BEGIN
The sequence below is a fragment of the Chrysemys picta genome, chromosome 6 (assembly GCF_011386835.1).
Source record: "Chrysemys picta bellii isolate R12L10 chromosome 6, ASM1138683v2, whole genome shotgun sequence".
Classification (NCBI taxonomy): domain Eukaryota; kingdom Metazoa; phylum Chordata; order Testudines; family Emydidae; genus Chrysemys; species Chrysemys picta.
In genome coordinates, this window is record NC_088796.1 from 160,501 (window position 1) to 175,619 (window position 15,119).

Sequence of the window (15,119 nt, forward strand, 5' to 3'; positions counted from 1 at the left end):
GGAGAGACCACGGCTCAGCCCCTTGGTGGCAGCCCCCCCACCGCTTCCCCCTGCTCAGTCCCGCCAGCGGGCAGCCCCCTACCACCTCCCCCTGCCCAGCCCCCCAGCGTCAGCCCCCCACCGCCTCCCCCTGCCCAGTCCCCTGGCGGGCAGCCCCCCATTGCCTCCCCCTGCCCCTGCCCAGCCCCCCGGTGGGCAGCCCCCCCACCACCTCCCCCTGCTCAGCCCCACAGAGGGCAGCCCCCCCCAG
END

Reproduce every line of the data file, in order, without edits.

The sequence below is a fragment of the Chrysemys picta genome, chromosome 6 (assembly GCF_011386835.1).
Source record: "Chrysemys picta bellii isolate R12L10 chromosome 6, ASM1138683v2, whole genome shotgun sequence".
Classification (NCBI taxonomy): domain Eukaryota; kingdom Metazoa; phylum Chordata; order Testudines; family Emydidae; genus Chrysemys; species Chrysemys picta.
In genome coordinates, this window is record NC_088796.1 from 160,501 (window position 1) to 175,619 (window position 15,119).

Sequence of the window (15,119 nt, forward strand, 5' to 3'; positions counted from 1 at the left end):
GGAGAGACCACGGCTCAGCCCCTTGGTGGCAGCCCCCCCACCGCTTCCCCCTGCTCAGTCCCGCCAGCGGGCAGCCCCCTACCACCTCCCCCTGCCCAGCCCCCCAGCGTCAGCCCCCCACCGCCTCCCCCTGCCCAGTCCCCTGGCGGGCAGCCCCCCATTGCCTCCCCCTGCCCCTGCCCAGCCCCCCGGTGGGCAGCCCCCCCACCACCTCCCCCTGCTCAGCCCCACAGAGGGCAGCCCCCCCCAG